Interview with Bob Young

Bob Young, former CEO of Red Hat, former publisher of Linux Journal, current head of and a professional football team shares his thoughts and views of Linux.

Free Software People: Bob Young

In 1995 Bob Young bought fledgling Linux distributor Red Hat and until 2005 held a number of roles within the company ranging from CEO to board member, all overseeing the explosive growth of what for many people was and is the Linux distribution of choice. His current projects center around, an on-line publishing company and ownership of the Canadian Football League's Hamilton Tigercats.

Bob Young

CM: What was your connection with the early days of Linux Journal?

BY: I was publishing a small UNIX newsletter for the New York City market, when a friend read that Phil Hughes was looking to start the Linux Journal. Phil, based in Seattle, and I teamed up with Phil as editor and me as publisher. The first two issues were published out of my house in Westport CT. We quickly concluded that trying to publish a small magazine from locations on opposite sides of the continent was not going to work. So I decided to concentrate on selling Linux related products and Phil and his SSC company took over responsibility for publishing LJ, and IMHO they've done a great job.

CM: How did you first cross paths with Red Hat founder Mark Ewing?

BY: Online dating.

Seriously, back in 1994 the Linux world was a very small place so you knew of everyone. When Marc launched his initial beta of Red Hat, the "Halloween" edition, he became instantly famous in the Linux newsgroups. I called him up because I wanted to add it to my catalog of Linux products, the "ACC PC Unix and Linux Catalog". He knew who I was because of our marketing in those newsgroups, and thought of ACC as the giant retailer in the Linux space. We were actually tiny. Shortly afterwards we agreed to merge Marc's tiny Linux business that ran out of his spare bedroom, with my tiny Linux business running out of my wife's sewing closet, and the rest is history.

CM: In January 1998 I attended a talk you gave to the Toronto Linux user group where you noted how you hoped Red Hat would become the Heinz ketchup of Linux distributions. What did you mean by that?

BY: If you give away your product it is hard to claim a lot of IP or product differentiation. In the same way that anyone can make ketchup out of freely available ingredients (tomatoes, vinegar, salt and spices) without bending a copyright rule, anyone can build a Linux distribution (Linux kernel, drivers, utilities, and applications (Apache, DNS, Postgres, etc)). So both products are what are defined in business as "commodity" products.

Heinz has 60% of the ketchup business because they have built a brand synonymous with quality and consistency. Red Hat is doing very well by this standard.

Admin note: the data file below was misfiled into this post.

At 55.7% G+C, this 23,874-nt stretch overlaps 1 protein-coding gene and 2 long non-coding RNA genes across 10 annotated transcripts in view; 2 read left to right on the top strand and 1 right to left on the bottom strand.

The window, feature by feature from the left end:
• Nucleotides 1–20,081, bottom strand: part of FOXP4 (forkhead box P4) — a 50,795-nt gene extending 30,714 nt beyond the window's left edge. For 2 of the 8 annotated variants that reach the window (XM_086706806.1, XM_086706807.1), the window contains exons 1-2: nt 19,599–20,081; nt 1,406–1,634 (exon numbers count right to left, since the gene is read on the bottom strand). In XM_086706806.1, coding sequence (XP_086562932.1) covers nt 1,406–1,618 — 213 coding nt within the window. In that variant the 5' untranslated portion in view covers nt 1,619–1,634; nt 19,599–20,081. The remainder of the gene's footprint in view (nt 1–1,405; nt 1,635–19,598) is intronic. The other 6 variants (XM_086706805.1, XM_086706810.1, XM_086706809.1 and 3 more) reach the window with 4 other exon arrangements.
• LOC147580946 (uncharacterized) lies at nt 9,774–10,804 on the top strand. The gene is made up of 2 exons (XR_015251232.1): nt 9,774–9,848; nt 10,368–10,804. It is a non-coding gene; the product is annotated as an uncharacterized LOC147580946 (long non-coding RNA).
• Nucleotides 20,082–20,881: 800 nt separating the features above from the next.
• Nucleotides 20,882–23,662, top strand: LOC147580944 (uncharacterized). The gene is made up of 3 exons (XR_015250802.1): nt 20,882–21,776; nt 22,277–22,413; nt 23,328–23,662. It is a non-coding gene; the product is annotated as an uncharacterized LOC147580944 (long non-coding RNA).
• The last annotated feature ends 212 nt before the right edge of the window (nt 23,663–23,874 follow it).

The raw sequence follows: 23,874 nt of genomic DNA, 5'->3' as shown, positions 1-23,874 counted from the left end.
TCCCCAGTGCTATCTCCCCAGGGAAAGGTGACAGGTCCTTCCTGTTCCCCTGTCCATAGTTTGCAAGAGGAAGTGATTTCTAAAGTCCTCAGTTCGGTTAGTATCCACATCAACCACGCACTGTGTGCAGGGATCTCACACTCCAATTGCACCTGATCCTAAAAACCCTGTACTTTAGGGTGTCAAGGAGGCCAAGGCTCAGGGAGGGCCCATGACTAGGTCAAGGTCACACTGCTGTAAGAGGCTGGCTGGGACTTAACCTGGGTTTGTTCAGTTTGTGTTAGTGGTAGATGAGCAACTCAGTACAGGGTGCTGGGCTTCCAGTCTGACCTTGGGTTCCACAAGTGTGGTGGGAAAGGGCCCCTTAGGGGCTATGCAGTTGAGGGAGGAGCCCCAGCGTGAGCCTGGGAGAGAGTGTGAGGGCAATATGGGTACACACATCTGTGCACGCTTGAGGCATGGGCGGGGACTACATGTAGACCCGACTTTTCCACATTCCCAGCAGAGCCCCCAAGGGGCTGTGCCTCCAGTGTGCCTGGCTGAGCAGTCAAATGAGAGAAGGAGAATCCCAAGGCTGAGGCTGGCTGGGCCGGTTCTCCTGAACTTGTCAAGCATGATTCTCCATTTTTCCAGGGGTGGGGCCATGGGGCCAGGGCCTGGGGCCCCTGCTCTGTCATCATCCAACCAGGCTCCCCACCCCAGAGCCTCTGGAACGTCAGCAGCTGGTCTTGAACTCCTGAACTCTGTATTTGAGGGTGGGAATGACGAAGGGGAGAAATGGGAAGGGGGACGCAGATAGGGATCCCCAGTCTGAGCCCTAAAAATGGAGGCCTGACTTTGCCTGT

But more than this you'll have to ask Matthew Szulik at Red Hat. I don't work at Red Hat these days, so I have to be careful about telling these stories in case they conflict with Red Hat's current product positioning. Although I remain a big fan of Red Hat, and continue to be hugely impressed with how well they are doing in a very difficult business competing with the largest companies in the technology industry.

CM: What role or roles does Linux fill at

A: The similarity between Red Hat and Lulu is that Lulu is trying to do for creators, authors, photographers, filmmakers, and musicians what Open Source has done for software programmers, namely empower the creator. Lulu authors get to market their product directly to their readers while retaining full copyright control.

And it turns out that there is a similar need for control in the publishing space as there was in the software business. Lulu is growing rapidly, with over a hundred thousand of registered creators, selling a million books this year alone. Lulu is up in the top 3,000 websites on the 'net according to

But none of this would be possible without the tools that Lulu has built our technology platform around, including Linux (Red Hat), Apache, Postgres, and many others. Our site would not be as reliable, and would have been prohibitively expensive to build if we had been using the equivalent proprietary tools.

CM: At the Hamilton Tigercats?

BY: Same thing. At the risk of sounding like an infomercial: We are able to building better online services for our fans at a dramatically lower cost than we could have using tools where we were forced to rely on expensive support contracts from proprietary vendors. Simply because proprietary software vendors would not give us access to the source code we need to improve our systems and to identify and eliminate bugs.

CM: What else would you like readers of Free Software Magazine to know about you?

BY: Nothing about me. But the Tiger-Cats are going to have a much better season in the Canadian Football League this year, so you should rush to and buy your Season tickets today! ;-)


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